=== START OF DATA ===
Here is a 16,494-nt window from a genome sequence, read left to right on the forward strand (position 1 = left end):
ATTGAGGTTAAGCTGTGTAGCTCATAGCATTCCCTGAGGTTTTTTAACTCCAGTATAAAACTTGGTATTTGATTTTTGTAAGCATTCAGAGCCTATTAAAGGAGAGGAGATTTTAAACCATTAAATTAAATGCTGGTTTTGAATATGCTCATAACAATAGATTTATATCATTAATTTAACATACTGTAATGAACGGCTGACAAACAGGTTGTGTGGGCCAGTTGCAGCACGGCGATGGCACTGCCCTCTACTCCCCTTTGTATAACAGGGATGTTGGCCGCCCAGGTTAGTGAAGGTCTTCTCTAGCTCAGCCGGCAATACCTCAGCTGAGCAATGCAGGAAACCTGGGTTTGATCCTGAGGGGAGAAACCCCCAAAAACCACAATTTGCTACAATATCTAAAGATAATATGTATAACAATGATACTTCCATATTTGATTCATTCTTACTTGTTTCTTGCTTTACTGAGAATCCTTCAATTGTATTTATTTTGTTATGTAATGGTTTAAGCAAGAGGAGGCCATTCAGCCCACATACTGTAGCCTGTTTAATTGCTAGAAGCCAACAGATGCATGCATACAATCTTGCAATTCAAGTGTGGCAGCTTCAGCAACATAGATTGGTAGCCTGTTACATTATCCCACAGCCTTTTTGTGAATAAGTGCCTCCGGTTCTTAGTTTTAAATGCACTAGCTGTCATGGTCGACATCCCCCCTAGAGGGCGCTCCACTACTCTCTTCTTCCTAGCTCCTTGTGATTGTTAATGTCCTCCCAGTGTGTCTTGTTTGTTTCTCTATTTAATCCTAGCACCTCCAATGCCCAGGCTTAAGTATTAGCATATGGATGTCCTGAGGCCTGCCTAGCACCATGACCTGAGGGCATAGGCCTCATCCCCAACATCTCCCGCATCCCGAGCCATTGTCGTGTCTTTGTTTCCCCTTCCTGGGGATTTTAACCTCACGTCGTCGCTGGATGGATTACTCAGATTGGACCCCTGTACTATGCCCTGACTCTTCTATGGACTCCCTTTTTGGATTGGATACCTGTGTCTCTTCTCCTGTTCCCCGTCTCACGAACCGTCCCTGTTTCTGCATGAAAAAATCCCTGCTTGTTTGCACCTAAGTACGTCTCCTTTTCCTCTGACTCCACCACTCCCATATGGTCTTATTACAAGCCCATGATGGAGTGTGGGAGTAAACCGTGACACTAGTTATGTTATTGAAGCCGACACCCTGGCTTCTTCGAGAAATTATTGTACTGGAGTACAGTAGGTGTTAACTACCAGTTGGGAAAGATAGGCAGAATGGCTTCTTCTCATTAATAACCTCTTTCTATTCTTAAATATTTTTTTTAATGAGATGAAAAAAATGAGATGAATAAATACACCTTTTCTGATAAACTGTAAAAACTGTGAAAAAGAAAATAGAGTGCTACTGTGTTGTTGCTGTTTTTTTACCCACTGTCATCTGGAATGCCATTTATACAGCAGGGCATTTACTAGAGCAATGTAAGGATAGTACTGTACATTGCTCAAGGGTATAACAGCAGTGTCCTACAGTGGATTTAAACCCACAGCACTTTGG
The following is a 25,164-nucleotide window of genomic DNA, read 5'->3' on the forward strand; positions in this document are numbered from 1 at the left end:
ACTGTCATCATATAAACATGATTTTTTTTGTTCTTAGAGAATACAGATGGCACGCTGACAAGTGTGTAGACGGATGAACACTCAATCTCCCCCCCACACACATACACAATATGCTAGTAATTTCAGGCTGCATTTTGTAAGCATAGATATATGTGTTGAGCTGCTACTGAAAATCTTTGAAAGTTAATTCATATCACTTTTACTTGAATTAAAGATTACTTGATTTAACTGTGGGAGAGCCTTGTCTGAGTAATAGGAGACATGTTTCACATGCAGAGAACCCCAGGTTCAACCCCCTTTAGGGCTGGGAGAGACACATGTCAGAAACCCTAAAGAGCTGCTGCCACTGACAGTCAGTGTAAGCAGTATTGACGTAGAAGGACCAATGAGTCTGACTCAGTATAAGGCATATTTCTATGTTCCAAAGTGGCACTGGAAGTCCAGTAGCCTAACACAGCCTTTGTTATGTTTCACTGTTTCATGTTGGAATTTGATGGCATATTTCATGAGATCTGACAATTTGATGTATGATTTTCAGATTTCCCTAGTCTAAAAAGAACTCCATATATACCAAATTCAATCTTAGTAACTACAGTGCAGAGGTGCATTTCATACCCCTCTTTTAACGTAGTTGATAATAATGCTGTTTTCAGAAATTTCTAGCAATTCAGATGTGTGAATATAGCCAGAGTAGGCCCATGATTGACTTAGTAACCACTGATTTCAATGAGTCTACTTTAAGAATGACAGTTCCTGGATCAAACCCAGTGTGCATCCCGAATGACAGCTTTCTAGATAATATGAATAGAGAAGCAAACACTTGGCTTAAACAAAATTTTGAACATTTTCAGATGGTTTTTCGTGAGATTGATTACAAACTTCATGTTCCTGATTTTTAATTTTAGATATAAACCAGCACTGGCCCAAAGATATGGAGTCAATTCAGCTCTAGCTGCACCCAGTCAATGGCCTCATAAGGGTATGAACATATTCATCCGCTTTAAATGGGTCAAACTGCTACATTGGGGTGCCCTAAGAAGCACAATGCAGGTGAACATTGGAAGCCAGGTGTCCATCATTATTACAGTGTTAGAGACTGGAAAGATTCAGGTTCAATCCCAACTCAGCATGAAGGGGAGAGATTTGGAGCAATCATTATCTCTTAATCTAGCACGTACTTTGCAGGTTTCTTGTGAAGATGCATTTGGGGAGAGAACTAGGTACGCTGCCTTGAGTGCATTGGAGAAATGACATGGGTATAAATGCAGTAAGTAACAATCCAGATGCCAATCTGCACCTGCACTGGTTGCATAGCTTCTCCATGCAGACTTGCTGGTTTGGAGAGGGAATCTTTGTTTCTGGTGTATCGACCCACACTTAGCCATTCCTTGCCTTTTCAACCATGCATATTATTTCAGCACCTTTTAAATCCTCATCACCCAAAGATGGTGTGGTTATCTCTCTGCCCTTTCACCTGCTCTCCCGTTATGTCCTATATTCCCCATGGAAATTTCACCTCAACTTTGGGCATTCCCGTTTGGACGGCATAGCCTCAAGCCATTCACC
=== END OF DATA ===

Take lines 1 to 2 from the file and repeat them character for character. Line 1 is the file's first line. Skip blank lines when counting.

Here is a 16,494-nt window from a genome sequence, read left to right on the forward strand (position 1 = left end):
ATTGAGGTTAAGCTGTGTAGCTCATAGCATTCCCTGAGGTTTTTTAACTCCAGTATAAAACTTGGTATTTGATTTTTGTAAGCATTCAGAGCCTATTAAAGGAGAGGAGATTTTAAACCATTAAATTAAATGCTGGTTTTGAATATGCTCATAACAATAGATTTATATCATTAATTTAACATACTGTAATGAACGGCTGACAAACAGGTTGTGTGGGCCAGTTGCAGCACGGCGATGGCACTGCCCTCTACTCCCCTTTGTATAACAGGGATGTTGGCCGCCCAGGTTAGTGAAGGTCTTCTCTAGCTCAGCCGGCAATACCTCAGCTGAGCAATGCAGGAAACCTGGGTTTGATCCTGAGGGGAGAAACCCCCAAAAACCACAATTTGCTACAATATCTAAAGATAATATGTATAACAATGATACTTCCATATTTGATTCATTCTTACTTGTTTCTTGCTTTACTGAGAATCCTTCAATTGTATTTATTTTGTTATGTAATGGTTTAAGCAAGAGGAGGCCATTCAGCCCACATACTGTAGCCTGTTTAATTGCTAGAAGCCAACAGATGCATGCATACAATCTTGCAATTCAAGTGTGGCAGCTTCAGCAACATAGATTGGTAGCCTGTTACATTATCCCACAGCCTTTTTGTGAATAAGTGCCTCCGGTTCTTAGTTTTAAATGCACTAGCTGTCATGGTCGACATCCCCCCTAGAGGGCGCTCCACTACTCTCTTCTTCCTAGCTCCTTGTGATTGTTAATGTCCTCCCAGTGTGTCTTGTTTGTTTCTCTATTTAATCCTAGCACCTCCAATGCCCAGGCTTAAGTATTAGCATATGGATGTCCTGAGGCCTGCCTAGCACCATGACCTGAGGGCATAGGCCTCATCCCCAACATCTCCCGCATCCCGAGCCATTGTCGTGTCTTTGTTTCCCCTTCCTGGGGATTTTAACCTCACGTCGTCGCTGGATGGATTACTCAGATTGGACCCCTGTACTATGCCCTGACTCTTCTATGGACTCCCTTTTTGGATTGGATACCTGTGTCTCTTCTCCTGTTCCCCGTCTCACGAACCGTCCCTGTTTCTGCATGAAAAAATCCCTGCTTGTTTGCACCTAAGTACGTCTCCTTTTCCTCTGACTCCACCACTCCCATATGGTCTTATTACAAGCCCATGATGGAGTGTGGGAGTAAACCGTGACACTAGTTATGTTATTGAAGCCGACACCCTGGCTTCTTCGAGAAATTATTGTACTGGAGTACAGTAGGTGTTAACTACCAGTTGGGAAAGATAGGCAGAATGGCTTCTTCTCATTAATAACCTCTTTCTATTCTTAAATATTTTTTTTAATGAGATGAAAAAAATGAGATGAATAAATACACCTTTTCTGATAAACTGTAAAAACTGTGAAAAAGAAAATAGAGTGCTACTGTGTTGTTGCTGTTTTTTTACCCACTGTCATCTGGAATGCCATTTATACAGCAGGGCATTTACTAGAGCAATGTAAGGATAGTACTGTACATTGCTCAAGGGTATAACAGCAGTGTCCTACAGTGGATTTAAACCCACAGCACTTTGG